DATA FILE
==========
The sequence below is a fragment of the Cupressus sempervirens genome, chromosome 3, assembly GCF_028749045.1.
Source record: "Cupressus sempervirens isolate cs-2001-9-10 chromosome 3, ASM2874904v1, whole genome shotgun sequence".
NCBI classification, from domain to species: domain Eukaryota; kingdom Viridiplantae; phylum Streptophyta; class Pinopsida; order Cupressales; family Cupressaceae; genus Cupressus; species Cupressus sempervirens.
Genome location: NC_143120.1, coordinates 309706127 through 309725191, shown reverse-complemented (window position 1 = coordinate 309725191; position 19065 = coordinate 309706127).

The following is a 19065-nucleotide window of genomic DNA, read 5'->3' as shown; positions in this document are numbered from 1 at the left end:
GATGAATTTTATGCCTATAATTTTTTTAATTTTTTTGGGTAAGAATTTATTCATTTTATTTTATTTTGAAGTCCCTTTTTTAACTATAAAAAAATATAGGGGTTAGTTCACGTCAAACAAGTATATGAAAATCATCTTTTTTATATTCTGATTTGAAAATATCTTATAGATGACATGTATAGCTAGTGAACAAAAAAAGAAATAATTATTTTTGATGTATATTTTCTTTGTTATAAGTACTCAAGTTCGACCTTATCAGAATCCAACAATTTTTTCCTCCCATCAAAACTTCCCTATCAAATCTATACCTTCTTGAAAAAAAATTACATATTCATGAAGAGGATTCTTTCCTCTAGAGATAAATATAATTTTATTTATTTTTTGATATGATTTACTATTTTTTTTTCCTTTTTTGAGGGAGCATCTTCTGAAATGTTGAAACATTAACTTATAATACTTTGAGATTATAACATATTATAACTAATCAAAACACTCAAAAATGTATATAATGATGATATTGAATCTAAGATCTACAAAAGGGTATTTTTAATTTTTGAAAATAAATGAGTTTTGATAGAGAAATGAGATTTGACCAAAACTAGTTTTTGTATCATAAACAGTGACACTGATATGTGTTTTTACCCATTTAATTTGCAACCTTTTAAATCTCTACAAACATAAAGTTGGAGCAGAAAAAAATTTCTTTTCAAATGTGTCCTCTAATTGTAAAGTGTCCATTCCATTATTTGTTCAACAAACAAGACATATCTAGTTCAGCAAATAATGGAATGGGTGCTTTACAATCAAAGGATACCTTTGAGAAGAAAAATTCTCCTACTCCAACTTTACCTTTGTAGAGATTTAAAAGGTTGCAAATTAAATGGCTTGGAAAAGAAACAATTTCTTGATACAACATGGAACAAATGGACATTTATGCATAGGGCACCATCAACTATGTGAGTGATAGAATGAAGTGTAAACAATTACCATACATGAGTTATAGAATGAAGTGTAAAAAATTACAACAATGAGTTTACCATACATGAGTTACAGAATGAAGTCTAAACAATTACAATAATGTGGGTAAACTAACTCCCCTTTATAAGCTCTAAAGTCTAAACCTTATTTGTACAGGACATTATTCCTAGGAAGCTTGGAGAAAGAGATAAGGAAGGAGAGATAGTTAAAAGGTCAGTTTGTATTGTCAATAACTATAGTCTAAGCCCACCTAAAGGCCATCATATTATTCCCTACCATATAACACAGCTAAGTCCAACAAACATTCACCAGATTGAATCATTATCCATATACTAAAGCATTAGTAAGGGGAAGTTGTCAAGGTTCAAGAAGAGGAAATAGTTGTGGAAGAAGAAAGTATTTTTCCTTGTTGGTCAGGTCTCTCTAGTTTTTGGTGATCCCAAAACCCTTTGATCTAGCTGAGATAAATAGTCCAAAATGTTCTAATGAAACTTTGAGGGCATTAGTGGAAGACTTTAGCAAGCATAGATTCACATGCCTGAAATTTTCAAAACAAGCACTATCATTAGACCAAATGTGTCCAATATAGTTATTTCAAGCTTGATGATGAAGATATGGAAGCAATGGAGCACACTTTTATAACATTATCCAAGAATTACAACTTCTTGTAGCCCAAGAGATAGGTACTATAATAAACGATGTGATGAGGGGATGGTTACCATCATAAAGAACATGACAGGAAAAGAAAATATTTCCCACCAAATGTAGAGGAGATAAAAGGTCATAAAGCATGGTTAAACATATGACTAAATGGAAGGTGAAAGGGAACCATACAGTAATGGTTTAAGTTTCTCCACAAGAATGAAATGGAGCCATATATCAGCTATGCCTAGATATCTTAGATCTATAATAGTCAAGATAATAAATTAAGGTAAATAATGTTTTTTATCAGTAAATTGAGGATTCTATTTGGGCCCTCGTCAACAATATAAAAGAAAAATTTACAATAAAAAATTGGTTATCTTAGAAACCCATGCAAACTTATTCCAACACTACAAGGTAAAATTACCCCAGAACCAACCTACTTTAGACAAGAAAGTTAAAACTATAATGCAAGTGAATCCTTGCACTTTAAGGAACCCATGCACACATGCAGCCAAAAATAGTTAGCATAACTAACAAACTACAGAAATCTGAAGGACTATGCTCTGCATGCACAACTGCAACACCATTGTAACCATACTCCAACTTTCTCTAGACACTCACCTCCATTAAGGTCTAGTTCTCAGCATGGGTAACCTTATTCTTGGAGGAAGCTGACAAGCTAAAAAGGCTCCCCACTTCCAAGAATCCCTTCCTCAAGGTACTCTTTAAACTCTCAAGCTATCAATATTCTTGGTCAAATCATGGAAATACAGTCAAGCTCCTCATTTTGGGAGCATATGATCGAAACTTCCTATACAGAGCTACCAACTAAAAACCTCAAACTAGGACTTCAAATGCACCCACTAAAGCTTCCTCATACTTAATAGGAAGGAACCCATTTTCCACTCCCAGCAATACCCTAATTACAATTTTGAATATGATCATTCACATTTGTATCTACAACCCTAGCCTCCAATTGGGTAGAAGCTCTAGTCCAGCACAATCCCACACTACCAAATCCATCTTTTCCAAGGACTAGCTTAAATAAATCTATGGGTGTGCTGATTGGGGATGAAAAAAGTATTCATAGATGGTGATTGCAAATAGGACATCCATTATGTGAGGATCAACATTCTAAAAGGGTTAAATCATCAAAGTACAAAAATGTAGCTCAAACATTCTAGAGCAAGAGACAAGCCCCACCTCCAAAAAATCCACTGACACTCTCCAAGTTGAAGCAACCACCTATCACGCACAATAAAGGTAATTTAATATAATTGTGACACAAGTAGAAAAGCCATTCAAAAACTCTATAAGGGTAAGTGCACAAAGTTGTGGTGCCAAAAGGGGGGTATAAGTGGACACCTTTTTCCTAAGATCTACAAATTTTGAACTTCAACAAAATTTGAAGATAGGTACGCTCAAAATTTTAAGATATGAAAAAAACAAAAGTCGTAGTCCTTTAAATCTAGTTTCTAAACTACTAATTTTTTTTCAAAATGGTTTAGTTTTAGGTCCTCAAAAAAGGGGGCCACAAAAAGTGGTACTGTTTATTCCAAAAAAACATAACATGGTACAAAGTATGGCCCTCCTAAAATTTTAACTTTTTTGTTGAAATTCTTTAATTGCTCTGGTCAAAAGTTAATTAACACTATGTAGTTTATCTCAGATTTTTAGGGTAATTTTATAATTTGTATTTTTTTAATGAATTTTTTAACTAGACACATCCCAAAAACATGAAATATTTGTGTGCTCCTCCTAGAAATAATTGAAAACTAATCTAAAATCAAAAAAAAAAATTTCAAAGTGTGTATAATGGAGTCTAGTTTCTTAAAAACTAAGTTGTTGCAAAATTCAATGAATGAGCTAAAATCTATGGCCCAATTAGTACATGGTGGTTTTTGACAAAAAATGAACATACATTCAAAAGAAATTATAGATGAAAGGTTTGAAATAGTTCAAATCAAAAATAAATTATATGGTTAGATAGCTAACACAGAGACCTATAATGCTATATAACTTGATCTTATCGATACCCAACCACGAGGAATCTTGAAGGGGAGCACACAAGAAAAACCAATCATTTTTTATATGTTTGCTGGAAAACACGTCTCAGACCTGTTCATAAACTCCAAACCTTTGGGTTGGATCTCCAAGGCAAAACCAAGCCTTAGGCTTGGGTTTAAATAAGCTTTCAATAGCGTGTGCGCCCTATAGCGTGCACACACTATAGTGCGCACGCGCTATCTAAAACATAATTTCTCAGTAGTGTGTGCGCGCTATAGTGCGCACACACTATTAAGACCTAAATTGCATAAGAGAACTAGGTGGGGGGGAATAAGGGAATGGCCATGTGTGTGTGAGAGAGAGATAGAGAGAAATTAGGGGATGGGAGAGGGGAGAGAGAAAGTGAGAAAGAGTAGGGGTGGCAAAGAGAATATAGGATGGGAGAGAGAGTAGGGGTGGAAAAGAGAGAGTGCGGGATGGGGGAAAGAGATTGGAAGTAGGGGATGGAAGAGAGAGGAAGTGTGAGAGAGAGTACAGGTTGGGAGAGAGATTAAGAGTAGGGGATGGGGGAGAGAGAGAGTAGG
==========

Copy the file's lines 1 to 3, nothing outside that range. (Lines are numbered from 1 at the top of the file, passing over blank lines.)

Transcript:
The sequence below is a fragment of the Cupressus sempervirens genome, chromosome 3, assembly GCF_028749045.1.
Source record: "Cupressus sempervirens isolate cs-2001-9-10 chromosome 3, ASM2874904v1, whole genome shotgun sequence".
NCBI classification, from domain to species: domain Eukaryota; kingdom Viridiplantae; phylum Streptophyta; class Pinopsida; order Cupressales; family Cupressaceae; genus Cupressus; species Cupressus sempervirens.